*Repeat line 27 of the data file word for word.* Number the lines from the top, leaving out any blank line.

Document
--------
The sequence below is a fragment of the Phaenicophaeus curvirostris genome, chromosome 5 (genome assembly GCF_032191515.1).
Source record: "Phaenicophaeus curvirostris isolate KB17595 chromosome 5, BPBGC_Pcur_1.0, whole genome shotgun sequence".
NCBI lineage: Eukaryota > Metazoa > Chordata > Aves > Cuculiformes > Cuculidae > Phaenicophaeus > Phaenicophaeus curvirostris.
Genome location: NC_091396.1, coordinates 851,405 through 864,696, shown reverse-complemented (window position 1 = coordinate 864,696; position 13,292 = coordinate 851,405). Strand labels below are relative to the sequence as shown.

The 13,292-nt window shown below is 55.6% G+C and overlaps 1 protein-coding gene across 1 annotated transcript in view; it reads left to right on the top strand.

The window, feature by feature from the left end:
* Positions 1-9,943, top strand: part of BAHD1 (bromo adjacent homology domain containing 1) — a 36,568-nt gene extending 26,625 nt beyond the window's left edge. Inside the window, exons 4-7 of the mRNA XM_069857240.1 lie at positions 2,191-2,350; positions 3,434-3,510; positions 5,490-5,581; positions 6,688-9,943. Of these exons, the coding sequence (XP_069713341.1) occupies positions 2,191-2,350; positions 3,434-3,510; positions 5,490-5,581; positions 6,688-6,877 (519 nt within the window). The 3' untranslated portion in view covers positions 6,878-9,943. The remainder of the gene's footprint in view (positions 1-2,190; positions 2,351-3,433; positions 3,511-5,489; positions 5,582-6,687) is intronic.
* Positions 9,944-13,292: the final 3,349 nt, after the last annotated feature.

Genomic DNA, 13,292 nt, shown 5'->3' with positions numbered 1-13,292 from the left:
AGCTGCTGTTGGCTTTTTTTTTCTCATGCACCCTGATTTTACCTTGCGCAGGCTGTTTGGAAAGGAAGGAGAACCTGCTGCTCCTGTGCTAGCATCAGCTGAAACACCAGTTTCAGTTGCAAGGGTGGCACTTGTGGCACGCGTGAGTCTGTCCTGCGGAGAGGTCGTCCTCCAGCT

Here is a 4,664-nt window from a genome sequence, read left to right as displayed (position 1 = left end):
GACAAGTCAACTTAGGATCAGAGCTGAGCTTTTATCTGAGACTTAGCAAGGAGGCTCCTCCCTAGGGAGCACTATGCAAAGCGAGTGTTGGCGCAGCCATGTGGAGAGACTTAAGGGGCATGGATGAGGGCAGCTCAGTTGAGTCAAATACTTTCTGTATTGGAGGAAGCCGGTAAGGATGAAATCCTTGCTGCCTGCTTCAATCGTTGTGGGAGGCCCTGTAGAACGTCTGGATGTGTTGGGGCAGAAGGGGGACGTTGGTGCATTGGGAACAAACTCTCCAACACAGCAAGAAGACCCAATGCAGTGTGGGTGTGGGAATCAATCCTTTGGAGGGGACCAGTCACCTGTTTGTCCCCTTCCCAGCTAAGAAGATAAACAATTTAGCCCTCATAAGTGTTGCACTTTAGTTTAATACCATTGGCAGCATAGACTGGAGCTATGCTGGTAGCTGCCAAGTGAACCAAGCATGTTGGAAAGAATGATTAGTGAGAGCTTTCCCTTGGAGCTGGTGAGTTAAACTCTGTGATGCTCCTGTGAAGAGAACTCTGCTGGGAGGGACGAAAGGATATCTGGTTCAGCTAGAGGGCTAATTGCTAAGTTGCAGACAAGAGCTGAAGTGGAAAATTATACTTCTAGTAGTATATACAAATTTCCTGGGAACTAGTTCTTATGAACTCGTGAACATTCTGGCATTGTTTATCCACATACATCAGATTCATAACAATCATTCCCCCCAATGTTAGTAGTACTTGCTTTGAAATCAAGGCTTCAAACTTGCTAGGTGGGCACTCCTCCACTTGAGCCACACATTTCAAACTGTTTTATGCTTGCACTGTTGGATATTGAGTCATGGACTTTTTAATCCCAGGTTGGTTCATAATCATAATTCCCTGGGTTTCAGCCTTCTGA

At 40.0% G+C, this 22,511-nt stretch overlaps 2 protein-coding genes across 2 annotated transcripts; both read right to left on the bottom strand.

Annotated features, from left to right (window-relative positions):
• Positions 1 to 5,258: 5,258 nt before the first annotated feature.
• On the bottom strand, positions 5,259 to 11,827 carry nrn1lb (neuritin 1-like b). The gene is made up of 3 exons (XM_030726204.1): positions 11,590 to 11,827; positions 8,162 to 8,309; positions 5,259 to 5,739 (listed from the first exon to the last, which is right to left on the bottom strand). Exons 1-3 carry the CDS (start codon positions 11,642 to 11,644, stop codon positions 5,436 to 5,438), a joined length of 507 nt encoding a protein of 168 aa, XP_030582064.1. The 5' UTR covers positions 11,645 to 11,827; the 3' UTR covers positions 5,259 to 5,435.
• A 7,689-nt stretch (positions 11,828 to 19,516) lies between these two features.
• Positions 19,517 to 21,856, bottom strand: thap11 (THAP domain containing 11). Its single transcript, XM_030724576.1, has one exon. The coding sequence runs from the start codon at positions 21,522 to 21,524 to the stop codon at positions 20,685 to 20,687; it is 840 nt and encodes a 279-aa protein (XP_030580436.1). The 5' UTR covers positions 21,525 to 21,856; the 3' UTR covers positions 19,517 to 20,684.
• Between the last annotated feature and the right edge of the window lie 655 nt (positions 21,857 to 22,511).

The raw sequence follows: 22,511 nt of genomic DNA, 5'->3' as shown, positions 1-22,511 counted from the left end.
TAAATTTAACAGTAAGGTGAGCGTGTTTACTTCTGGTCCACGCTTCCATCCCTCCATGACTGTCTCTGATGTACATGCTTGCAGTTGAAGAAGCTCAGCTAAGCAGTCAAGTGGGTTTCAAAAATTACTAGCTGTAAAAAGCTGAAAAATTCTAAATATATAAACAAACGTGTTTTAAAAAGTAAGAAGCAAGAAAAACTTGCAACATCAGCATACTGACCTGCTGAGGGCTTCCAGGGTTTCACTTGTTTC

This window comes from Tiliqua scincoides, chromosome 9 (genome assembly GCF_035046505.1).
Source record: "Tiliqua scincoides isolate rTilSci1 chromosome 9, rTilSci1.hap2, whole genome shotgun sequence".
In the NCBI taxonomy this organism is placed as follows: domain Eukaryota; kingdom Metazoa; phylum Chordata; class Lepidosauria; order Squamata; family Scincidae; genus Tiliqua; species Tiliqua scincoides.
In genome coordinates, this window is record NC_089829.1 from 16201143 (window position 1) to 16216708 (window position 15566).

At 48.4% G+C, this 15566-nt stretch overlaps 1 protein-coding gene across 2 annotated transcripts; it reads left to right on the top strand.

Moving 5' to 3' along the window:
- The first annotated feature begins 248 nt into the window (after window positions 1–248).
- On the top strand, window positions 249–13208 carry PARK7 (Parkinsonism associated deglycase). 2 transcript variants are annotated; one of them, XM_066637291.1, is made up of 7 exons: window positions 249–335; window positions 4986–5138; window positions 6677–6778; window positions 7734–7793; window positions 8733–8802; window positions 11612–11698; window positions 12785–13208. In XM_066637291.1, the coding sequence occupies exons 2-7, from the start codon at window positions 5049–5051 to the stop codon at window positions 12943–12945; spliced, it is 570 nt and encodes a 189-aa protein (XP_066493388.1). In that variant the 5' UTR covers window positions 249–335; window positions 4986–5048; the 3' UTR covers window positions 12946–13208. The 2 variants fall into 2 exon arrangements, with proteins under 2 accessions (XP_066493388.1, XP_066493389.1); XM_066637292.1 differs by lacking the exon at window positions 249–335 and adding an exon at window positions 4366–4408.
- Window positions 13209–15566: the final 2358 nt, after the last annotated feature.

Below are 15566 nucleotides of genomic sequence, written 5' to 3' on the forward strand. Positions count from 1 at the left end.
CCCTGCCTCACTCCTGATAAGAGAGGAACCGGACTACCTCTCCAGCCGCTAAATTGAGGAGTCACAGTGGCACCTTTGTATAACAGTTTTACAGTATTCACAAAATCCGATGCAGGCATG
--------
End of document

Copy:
Moving 5' to 3' along the window: